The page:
16. Perhaps one of the lepers was a woman and she rushed back home to her kids like a caged animal released back into the wild. So, she was unable to ever leave them again, even long enough to say thanks to the One who made her reunion possible.

17. Perhaps the eighth one thought that this just happened, that Jesus did not have anything to do with it. He did not believe in miracles anymore, so His healing was just a coincidence.

18. Perhaps the final and ninth leper did not believe he was healed. He looked into a pond and saw his fingers and toes restored, his skin back to its healthy olive color, but he was in shock and did not know what to do. He might have thought this was just a dream, so he did nothing.

These are classic excuses of our fallen sinful nature for why we do not like to give thanks. Perhaps, you see yourself in one or more of these excuses. I know I do sometimes. But, we have to know who our Lord is and what He has done for us, and out of that response, offer Him gratitude that is overflowing from us to all those around us! Our Lord is there giving us His mercy, standing and telling us to arise to our faith (This list is inspired from Rev. Martin Bell and a sermon he did at my church, All Saints Carmel, when I was a kid in the early 70’s. I still remember it!).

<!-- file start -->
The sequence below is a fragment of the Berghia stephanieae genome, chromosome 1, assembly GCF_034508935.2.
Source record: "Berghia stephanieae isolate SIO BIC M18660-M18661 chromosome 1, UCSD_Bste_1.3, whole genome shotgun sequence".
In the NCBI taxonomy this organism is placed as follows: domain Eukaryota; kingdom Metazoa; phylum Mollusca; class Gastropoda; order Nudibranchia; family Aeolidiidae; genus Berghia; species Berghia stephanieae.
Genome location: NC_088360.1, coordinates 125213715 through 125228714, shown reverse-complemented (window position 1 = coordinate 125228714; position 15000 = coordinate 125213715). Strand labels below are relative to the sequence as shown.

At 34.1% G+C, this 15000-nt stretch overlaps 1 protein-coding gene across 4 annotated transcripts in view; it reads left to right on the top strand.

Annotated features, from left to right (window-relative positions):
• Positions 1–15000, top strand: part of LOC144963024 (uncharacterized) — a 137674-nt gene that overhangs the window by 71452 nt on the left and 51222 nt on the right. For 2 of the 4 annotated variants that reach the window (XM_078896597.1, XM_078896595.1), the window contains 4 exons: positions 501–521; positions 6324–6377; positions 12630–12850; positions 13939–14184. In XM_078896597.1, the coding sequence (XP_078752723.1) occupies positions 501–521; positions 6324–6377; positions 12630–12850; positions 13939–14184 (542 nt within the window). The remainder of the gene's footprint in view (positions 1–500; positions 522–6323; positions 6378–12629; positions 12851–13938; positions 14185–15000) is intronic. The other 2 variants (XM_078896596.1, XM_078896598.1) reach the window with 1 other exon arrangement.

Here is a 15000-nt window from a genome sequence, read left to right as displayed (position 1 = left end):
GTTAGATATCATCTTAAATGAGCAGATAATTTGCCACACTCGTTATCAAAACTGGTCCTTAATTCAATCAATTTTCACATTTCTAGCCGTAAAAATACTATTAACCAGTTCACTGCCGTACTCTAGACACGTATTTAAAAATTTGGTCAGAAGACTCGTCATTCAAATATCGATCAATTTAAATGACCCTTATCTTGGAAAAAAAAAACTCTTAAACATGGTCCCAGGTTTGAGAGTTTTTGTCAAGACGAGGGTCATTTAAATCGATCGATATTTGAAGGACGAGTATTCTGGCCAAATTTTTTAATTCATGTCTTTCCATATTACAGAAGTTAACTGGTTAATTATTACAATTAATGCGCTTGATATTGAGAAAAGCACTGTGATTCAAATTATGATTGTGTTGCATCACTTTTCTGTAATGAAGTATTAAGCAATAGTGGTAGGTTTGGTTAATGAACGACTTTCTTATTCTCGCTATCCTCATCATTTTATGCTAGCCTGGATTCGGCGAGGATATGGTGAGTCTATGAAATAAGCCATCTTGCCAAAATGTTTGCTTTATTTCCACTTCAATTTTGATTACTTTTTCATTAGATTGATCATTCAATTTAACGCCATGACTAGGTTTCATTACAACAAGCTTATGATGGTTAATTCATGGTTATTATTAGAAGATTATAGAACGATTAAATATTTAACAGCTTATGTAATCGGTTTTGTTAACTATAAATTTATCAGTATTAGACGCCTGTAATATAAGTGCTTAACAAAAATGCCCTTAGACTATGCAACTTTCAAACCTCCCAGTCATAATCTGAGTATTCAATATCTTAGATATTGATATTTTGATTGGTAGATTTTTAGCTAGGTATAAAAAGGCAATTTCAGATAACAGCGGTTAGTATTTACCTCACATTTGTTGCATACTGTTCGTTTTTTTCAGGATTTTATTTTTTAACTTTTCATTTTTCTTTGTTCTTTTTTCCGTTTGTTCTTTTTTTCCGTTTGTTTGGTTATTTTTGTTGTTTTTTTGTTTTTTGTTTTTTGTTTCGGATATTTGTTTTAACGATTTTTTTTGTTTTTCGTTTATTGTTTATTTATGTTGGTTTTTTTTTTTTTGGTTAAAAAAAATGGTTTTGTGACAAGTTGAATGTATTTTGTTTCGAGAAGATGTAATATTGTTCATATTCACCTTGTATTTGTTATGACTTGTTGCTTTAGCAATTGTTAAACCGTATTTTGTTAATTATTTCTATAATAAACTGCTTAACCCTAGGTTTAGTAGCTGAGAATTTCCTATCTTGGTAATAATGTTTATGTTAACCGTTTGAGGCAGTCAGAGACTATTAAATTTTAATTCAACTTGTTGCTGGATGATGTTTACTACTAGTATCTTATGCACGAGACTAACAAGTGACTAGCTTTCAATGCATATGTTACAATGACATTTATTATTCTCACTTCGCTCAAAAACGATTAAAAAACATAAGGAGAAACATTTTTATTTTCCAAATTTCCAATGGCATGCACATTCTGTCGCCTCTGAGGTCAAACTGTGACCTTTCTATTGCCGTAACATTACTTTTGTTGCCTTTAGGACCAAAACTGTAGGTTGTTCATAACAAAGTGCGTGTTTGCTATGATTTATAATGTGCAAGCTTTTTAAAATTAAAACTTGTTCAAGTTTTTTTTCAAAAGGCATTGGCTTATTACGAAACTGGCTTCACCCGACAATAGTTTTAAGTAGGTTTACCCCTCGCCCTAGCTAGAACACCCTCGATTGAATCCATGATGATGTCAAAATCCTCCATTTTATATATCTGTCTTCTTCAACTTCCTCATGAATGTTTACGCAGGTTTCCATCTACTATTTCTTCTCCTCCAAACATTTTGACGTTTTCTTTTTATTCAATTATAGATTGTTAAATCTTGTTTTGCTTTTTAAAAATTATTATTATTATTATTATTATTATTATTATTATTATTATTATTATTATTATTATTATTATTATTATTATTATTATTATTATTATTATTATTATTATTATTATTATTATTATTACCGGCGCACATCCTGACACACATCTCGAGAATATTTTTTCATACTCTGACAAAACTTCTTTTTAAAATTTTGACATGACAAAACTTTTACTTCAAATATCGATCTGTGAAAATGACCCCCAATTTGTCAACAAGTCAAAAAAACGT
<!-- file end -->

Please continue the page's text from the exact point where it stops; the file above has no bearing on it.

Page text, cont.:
Gratitude will enable us to live out our lives centered upon His glory, so our lives are inspired to personal growth and thus “spray out” Christ-like thanksgiving an essential aspect of good character. We will be able to strive for greater heights, good works, and personal growth, the things that are important. So, our goodness by what He has done for us will become intertwined with distinction for one another. It is not because we earn anything, but because we are filled with gratitude, which translates into compassion and friendship with others.

When we learn and apply the attitude of gratitude, then Christ is glorified; moreover, quality relationships are built: us with God, us with one another, and us with the world as influencers! This happens best when we realize that Christ paid our debt in full! We will become living signposts for our Lord—considerate, appreciative, and never critical to others.

Where is your thanksgiving?

More here:

Monday, November 02, 2009